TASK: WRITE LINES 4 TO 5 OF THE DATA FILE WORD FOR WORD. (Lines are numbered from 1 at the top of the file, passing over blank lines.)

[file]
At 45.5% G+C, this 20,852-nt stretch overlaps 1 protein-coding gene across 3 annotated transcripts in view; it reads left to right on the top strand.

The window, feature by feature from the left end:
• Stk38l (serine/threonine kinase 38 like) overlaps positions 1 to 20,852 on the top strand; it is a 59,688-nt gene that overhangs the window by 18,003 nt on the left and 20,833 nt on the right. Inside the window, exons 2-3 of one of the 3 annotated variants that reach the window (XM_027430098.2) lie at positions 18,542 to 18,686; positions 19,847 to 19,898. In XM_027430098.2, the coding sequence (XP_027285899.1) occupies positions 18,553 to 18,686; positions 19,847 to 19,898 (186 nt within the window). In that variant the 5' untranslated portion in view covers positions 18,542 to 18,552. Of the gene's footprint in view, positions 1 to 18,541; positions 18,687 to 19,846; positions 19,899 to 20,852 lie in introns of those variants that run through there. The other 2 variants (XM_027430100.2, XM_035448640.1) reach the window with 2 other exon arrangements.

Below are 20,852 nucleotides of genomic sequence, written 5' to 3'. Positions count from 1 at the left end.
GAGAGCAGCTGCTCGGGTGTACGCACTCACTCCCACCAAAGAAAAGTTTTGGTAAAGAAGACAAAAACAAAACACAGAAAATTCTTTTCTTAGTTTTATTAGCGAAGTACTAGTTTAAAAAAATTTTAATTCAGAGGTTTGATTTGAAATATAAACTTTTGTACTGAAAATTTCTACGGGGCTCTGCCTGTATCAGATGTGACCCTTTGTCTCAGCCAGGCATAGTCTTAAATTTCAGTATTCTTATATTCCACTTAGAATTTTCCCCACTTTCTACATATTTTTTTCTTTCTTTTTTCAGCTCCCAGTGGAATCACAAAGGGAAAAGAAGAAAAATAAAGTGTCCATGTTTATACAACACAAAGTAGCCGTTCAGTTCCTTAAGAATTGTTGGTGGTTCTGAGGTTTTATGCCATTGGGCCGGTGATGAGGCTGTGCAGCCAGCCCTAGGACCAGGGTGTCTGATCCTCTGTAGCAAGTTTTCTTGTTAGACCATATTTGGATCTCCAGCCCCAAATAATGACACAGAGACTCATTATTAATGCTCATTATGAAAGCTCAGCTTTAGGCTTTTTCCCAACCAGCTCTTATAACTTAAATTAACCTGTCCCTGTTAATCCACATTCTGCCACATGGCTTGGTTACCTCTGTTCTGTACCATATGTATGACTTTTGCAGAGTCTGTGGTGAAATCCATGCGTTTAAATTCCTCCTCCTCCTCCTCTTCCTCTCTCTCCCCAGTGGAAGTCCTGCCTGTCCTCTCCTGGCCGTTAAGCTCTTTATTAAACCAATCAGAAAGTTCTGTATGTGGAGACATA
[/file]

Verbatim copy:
Below are 20,852 nucleotides of genomic sequence, written 5' to 3'. Positions count from 1 at the left end.
GAGAGCAGCTGCTCGGGTGTACGCACTCACTCCCACCAAAGAAAAGTTTTGGTAAAGAAGACAAAAACAAAACACAGAAAATTCTTTTCTTAGTTTTATTAGCGAAGTACTAGTTTAAAAAAATTTTAATTCAGAGGTTTGATTTGAAATATAAACTTTTGTACTGAAAATTTCTACGGGGCTCTGCCTGTATCAGATGTGACCCTTTGTCTCAGCCAGGCATAGTCTTAAATTTCAGTATTCTTATATTCCACTTAGAATTTTCCCCACTTTCTACATATTTTTTTCTTTCTTTTTTCAGCTCCCAGTGGAATCACAAAGGGAAAAGAAGAAAAATAAAGTGTCCATGTTTATACAACACAAAGTAGCCGTTCAGTTCCTTAAGAATTGTTGGTGGTTCTGAGGTTTTATGCCATTGGGCCGGTGATGAGGCTGTGCAGCCAGCCCTAGGACCAGGGTGTCTGATCCTCTGTAGCAAGTTTTCTTGTTAGACCATATTTGGATCTCCAGCCCCAAATAATGACACAGAGACTCATTATTAATGCTCATTATGAAAGCTCAGCTTTAGGCTTTTTCCCAACCAGCTCTTATAACTTAAATTAACCTGTCCCTGTTAATCCACATTCTGCCACATGGCTTGGTTACCTCTGTTCTGTACCATATGTATGACTTTTGCAGAGTCTGTGGTGAAATCCATGCGTTTAAATTCCTCCTCCTCCTCCTCTTCCTCTCTCTCCCCAGTGGAAGTCCTGCCTGTCCTCTCCTGGCCGTTAAGCTCTTTATTAAACCAATCAGAAAGTTCTGTATGTGGAGACATA